Limiting consumerism doesn’t mean you can’t enjoy commercial holiday fun. Lots of towns and cities employ beautiful shop windows and other holiday and light displays. Find one near you and see how much more you and your family enjoy them when you’re not rushing by with a lengthy shopping list.

Visit your favorite holiday traditions, or create new (and inexpensive) ones

Holiday time can be extremely meaningful and memorable. Often, family memories are deepened when they attach to repeated fun rituals. These can include enjoying a holiday play, pageant, ice show or staging of a ballet such as the Nutcracker each year; attending a holiday tea; addressing cards together; making your own gift wrap; decorating your home; putting out cookies for Santa; enjoying holiday movies or books; playing old-fashioned games by firelight; playing in the snow; taking a holiday walk; or one of our frugal favorites, enjoying local holiday light and decoration displays. (These are often published in local papers.)

Gather for crafting and food

Holidays offer plenty of gathering time. Why not gather around fun, homemade activities? Make food together that is unique to the season, such as egg nog, apple butter, latkes or holiday cookies. Host a cookie exchange, to which guests each bring 4 dozen cookies and an empty container. Put all the cookies on a table and have guests walk around the table, taking one of each until the cookies are gone. (Serve guests a hearty or potluck meal before the cookie exchange, if you’d like.) Or make a gingerbread house or simple crafts like doily snowflakes. (Instructions below.)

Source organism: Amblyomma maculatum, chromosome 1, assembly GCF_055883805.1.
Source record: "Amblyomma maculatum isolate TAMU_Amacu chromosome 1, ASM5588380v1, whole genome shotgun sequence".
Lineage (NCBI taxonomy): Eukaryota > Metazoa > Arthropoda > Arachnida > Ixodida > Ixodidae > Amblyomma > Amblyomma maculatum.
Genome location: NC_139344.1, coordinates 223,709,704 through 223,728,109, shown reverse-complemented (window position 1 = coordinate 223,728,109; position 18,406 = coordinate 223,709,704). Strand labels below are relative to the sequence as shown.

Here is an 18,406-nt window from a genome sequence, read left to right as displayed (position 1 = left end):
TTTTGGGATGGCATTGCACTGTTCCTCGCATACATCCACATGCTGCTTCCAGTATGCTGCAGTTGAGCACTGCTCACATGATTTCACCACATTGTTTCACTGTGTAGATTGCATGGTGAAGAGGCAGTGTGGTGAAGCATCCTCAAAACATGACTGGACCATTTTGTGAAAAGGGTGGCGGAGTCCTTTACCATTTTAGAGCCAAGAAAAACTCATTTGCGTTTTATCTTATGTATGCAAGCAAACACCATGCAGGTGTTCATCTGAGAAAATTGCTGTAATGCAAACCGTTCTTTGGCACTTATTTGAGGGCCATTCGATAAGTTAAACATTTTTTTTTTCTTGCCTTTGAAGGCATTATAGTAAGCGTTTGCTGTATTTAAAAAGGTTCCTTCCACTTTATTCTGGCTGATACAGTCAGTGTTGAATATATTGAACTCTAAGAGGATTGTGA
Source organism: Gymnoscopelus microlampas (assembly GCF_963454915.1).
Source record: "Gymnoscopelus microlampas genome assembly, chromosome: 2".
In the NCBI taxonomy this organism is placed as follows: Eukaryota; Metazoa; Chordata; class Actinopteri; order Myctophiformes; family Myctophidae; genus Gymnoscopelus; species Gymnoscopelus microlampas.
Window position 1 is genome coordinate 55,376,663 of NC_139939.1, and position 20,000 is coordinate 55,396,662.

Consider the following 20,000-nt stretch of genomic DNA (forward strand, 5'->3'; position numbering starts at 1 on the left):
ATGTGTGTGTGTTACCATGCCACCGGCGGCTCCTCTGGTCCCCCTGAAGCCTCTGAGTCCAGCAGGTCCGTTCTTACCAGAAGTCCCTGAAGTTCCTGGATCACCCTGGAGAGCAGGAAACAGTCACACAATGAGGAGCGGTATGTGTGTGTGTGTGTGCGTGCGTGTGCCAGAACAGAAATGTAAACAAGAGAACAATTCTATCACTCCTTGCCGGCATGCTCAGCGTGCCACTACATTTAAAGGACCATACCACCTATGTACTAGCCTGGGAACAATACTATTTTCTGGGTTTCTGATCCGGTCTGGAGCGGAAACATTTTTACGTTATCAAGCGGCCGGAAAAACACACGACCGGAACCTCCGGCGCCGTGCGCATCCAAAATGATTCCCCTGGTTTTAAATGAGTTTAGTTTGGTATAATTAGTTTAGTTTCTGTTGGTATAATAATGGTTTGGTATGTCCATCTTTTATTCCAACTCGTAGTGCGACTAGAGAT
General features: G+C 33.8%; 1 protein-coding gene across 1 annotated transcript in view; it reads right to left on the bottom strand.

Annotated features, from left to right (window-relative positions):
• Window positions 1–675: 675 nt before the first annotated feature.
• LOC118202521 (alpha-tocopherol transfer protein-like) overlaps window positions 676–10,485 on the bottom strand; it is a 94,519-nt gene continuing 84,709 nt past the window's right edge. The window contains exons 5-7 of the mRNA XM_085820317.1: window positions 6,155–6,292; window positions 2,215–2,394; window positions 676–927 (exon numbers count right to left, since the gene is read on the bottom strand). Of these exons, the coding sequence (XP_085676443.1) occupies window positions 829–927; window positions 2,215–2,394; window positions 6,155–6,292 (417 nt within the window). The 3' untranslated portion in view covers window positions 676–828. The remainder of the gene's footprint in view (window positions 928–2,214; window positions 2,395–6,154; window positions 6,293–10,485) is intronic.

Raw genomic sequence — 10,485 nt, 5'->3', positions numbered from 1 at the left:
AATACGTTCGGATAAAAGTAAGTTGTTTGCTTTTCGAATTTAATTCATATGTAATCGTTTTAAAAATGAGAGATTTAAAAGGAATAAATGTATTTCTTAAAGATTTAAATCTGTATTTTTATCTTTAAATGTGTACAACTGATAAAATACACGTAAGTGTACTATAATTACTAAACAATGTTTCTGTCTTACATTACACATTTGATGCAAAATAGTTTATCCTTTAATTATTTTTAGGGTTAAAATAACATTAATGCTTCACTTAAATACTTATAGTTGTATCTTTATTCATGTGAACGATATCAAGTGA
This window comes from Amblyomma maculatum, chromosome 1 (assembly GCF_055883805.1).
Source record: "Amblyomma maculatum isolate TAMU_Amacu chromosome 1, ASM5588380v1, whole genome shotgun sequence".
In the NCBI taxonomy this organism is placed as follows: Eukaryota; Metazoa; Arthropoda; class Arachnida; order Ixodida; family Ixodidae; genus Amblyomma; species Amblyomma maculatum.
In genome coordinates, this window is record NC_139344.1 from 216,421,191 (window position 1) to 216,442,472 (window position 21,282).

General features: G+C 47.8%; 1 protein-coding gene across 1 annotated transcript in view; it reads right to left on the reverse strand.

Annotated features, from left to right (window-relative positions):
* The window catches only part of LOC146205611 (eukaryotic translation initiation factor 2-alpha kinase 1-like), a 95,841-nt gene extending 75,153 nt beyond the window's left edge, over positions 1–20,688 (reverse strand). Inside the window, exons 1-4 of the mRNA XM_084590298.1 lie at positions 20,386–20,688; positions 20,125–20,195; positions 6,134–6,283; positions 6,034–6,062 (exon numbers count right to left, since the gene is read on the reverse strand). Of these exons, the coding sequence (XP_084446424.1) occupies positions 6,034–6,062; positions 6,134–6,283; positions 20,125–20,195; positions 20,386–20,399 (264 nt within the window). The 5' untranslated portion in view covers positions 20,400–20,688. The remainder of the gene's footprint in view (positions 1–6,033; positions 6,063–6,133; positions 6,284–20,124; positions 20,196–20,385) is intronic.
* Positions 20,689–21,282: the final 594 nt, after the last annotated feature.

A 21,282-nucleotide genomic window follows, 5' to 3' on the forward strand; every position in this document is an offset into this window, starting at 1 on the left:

Get outdoors

Often we get so carried away with some aspects of the holidays that we miss others. Holiday time can be a lovely time to enjoy nature. Often there are less other people on the walking trails and in the parks. Live in a snowy place? Make a Snowman Kit and keep it handy: Collect and store together coal pieces, rocks, or buttons for eyes, and woolens such as a knit cap, scarf, and mittens. Have carrots handy in the fridge. When the snow hits, take your kit outside and create your snowman, adding branches, twigs, evergreen boughs, and other items.

Celebrate the winter solstice

The winter solstice provides a special opportunity to slow down during the hectic holiday season. Take a walk or have a family game night on the year’s longest night. Celebrate the sun’s return by making or eating sun- colored foods, such as oranges and frosted yellow cupcakes. Place gold-covered toys or chocolate
coins in bags and surprise children with them at night or during the morning after the solstice. Take a walk together at sunrise to greet the return of longer days.

Say no to some activities

As you’re saying yes to some of these new, fun activities, you might find yourself needing to say no to others. Do you really have to attend every office, school and neighborhood party or event? Decide which activities truly give you pleasure and try to guiltlessly skip the ones that don’t. The same goes for holiday cooking, decorating and other activities. If something isn’t pleasurable, no matter how much it fits into your idea of a “perfect” holiday, opt to do something you enjoy instead.

Give to someone less fortunate